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Officials poison Florida pond that was home to piranha

November 19, 2009 | 11:20 am

This red-bellied piranha, caught in a West Palm Beach retention pond on Oct. 13, measured one foot in length.

A retention pond near West Palm Beach, Fla. was purposely poisoned earlier this week after red-bellied piranha were discovered living in it.

The piranha were discovered by a young angler, who hooked one of the fish last month. Florida Fish and Wildlife Conservation Commission biologists followed up and discovered another one 10 days later.

So on Tuesday, FWC biologists pumped rotenone into the pond, effectively killing every living thing in the water.

"The only way to be sure all of the piranha are gone is to apply a safe-to-use fish toxicant to kill any piranha that might still be present in this pond," Scott Hardin, FWC exotic species leader, said in a news release.

"Fisheries managers have used rotenone since 1934 to eradicate unwanted fish without harming habitat, and its use is a standard fish-management technique," Hardin said.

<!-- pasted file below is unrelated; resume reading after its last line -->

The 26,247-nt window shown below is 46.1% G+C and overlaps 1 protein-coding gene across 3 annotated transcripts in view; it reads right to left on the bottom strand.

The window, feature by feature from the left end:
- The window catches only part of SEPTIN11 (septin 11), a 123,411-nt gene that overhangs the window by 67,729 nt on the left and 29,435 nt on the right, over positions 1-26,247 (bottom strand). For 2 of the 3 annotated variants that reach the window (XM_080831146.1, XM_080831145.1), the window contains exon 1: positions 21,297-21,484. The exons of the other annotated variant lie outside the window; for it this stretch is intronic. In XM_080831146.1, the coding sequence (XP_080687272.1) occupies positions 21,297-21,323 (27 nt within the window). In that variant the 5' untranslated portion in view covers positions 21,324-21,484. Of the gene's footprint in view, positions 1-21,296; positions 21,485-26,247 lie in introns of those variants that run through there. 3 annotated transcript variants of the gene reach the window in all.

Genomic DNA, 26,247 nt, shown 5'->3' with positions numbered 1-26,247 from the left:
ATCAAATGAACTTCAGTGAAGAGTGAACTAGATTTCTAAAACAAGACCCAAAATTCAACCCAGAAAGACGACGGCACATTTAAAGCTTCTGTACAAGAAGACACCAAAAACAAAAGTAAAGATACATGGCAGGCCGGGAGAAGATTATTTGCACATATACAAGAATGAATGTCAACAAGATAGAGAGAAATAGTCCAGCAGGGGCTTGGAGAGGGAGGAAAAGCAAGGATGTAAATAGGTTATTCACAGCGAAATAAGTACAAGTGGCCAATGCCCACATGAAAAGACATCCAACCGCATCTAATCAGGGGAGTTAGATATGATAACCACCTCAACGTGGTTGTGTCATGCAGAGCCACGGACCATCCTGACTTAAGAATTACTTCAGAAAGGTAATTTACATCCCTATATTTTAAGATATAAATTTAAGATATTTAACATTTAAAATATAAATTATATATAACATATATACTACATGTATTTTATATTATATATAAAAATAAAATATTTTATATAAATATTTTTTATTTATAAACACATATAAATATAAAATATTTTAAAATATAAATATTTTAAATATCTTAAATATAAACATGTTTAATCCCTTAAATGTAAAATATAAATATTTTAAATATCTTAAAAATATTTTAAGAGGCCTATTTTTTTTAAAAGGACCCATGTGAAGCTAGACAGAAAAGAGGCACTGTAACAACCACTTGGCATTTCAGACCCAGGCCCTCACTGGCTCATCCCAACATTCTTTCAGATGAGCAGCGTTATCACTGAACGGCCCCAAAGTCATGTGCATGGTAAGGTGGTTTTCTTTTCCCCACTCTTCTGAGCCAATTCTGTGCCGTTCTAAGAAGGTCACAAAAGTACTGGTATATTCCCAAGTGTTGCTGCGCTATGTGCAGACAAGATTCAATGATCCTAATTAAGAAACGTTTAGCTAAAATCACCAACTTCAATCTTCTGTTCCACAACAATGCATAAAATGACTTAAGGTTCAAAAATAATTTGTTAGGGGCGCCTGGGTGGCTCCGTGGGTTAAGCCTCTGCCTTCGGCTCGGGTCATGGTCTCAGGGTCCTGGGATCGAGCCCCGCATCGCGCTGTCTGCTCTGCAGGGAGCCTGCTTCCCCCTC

Rotenone is an odorless chemical that occurs naturally in the roots of several plants. It breaks down quickly after use, leaving no harmful residue. The Environmental Protection Agency closely monitors rotenone, its use and effects.

Officials believe the fish may have been released from someone's aquarium. It is unlawful to keep piranha as pets in Florida, punishable by a maximum $1,000 fine and a year in prison. 

"We can help anyone who has an illegal species, such as piranha," Hardin said. "We encourage folks to call us, and we'll help -- no questions asked."

The FWC will monitor the pond and nearby waterways, removing all dead fish to ensure that no piranha remain. Once clear, the waters will be restocked with native freshwater fish.

The deliberate poisoning of the pond may seem drastic -- the FWC has never found any evidence of a breeding population of piranha in the state -- but I suppose it is better to be safe than sorry.

-- Kelly Burgess

Photo: This red-bellied piranha, caught in a West Palm Beach retention pond on Oct. 13, measured a foot in length. Credit: Florida Fish and Wildlife Conservation Commission

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